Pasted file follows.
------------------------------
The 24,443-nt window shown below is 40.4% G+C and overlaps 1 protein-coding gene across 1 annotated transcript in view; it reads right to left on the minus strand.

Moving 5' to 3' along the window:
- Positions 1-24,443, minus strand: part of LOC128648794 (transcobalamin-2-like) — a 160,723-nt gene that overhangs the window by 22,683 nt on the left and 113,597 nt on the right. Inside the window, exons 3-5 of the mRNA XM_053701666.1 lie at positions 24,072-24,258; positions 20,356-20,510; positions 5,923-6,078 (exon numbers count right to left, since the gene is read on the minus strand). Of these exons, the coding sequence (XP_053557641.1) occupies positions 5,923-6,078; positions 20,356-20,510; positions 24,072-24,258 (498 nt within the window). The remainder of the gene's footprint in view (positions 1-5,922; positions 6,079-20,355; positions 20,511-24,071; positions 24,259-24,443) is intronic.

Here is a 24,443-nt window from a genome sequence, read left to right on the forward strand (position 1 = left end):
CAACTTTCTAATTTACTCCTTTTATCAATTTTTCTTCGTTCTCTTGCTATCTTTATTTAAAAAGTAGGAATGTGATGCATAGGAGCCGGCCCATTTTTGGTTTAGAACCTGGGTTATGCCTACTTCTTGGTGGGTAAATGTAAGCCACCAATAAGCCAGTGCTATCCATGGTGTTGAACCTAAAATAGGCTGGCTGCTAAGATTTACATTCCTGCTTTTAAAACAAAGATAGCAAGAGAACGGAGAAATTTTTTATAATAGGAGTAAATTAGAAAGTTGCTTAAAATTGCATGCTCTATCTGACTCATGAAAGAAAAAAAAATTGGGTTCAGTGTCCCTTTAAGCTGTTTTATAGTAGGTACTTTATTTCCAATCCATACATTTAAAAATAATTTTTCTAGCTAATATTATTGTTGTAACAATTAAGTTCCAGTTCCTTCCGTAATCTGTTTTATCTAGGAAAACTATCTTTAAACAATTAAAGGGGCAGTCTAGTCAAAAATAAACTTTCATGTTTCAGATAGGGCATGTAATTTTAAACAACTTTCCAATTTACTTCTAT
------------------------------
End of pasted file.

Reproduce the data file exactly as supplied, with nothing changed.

The 24,443-nt window shown below is 40.4% G+C and overlaps 1 protein-coding gene across 1 annotated transcript in view; it reads right to left on the minus strand.

Moving 5' to 3' along the window:
- Positions 1-24,443, minus strand: part of LOC128648794 (transcobalamin-2-like) — a 160,723-nt gene that overhangs the window by 22,683 nt on the left and 113,597 nt on the right. Inside the window, exons 3-5 of the mRNA XM_053701666.1 lie at positions 24,072-24,258; positions 20,356-20,510; positions 5,923-6,078 (exon numbers count right to left, since the gene is read on the minus strand). Of these exons, the coding sequence (XP_053557641.1) occupies positions 5,923-6,078; positions 20,356-20,510; positions 24,072-24,258 (498 nt within the window). The remainder of the gene's footprint in view (positions 1-5,922; positions 6,079-20,355; positions 20,511-24,071; positions 24,259-24,443) is intronic.

Here is a 24,443-nt window from a genome sequence, read left to right on the forward strand (position 1 = left end):
CAACTTTCTAATTTACTCCTTTTATCAATTTTTCTTCGTTCTCTTGCTATCTTTATTTAAAAAGTAGGAATGTGATGCATAGGAGCCGGCCCATTTTTGGTTTAGAACCTGGGTTATGCCTACTTCTTGGTGGGTAAATGTAAGCCACCAATAAGCCAGTGCTATCCATGGTGTTGAACCTAAAATAGGCTGGCTGCTAAGATTTACATTCCTGCTTTTAAAACAAAGATAGCAAGAGAACGGAGAAATTTTTTATAATAGGAGTAAATTAGAAAGTTGCTTAAAATTGCATGCTCTATCTGACTCATGAAAGAAAAAAAAATTGGGTTCAGTGTCCCTTTAAGCTGTTTTATAGTAGGTACTTTATTTCCAATCCATACATTTAAAAATAATTTTTCTAGCTAATATTATTGTTGTAACAATTAAGTTCCAGTTCCTTCCGTAATCTGTTTTATCTAGGAAAACTATCTTTAAACAATTAAAGGGGCAGTCTAGTCAAAAATAAACTTTCATGTTTCAGATAGGGCATGTAATTTTAAACAACTTTCCAATTTACTTCTAT